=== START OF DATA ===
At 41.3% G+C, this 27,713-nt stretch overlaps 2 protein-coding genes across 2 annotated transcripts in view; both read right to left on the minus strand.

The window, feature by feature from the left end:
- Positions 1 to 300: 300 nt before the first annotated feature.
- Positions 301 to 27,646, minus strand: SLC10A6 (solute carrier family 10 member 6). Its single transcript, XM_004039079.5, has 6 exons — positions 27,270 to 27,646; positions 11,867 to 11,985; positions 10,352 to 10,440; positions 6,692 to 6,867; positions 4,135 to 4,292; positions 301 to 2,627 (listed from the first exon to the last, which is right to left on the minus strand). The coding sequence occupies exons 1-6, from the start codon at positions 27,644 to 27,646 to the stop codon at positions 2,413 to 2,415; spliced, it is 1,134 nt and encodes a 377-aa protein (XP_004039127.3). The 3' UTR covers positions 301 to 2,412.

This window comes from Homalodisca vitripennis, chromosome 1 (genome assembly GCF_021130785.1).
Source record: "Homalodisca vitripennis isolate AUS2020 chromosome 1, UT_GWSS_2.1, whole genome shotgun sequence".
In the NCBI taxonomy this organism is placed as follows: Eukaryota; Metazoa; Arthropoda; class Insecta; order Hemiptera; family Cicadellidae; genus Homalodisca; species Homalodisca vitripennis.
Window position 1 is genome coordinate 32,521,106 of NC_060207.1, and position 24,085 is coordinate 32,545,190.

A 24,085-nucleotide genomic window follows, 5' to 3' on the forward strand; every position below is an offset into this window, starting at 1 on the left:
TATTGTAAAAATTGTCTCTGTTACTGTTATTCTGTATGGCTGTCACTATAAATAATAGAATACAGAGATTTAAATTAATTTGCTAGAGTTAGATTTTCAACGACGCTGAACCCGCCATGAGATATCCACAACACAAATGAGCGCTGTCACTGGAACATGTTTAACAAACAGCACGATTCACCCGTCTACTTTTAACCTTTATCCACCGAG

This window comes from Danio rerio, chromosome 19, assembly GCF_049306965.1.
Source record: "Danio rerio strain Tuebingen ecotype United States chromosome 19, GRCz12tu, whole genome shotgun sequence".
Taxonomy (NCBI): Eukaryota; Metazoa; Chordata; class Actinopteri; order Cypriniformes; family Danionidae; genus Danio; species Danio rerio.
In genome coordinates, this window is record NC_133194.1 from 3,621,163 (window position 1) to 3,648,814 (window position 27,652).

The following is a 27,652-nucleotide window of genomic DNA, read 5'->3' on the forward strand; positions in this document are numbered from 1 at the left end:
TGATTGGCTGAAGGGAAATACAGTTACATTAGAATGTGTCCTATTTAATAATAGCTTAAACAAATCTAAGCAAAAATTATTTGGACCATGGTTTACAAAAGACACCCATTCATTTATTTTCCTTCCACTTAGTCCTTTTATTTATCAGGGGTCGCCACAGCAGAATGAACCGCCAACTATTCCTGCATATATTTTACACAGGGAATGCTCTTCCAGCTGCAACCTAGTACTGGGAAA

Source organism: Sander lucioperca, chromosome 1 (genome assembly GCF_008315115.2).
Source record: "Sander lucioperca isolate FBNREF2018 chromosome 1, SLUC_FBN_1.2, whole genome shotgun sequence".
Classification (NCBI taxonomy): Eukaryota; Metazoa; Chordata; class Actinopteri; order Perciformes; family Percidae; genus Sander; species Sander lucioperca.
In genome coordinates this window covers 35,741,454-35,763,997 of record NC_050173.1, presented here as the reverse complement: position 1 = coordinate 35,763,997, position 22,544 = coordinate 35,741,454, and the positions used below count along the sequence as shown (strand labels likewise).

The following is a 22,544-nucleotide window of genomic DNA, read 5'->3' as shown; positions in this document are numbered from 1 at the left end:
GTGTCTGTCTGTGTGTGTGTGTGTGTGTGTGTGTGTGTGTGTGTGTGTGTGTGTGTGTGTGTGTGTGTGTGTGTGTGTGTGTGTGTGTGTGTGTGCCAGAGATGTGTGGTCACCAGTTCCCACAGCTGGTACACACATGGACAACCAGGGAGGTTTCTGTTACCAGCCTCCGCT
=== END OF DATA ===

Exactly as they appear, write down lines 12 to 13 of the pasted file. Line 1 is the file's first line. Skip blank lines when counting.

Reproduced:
Source record: "Danio rerio strain Tuebingen ecotype United States chromosome 19, GRCz12tu, whole genome shotgun sequence".
Taxonomy (NCBI): Eukaryota; Metazoa; Chordata; class Actinopteri; order Cypriniformes; family Danionidae; genus Danio; species Danio rerio.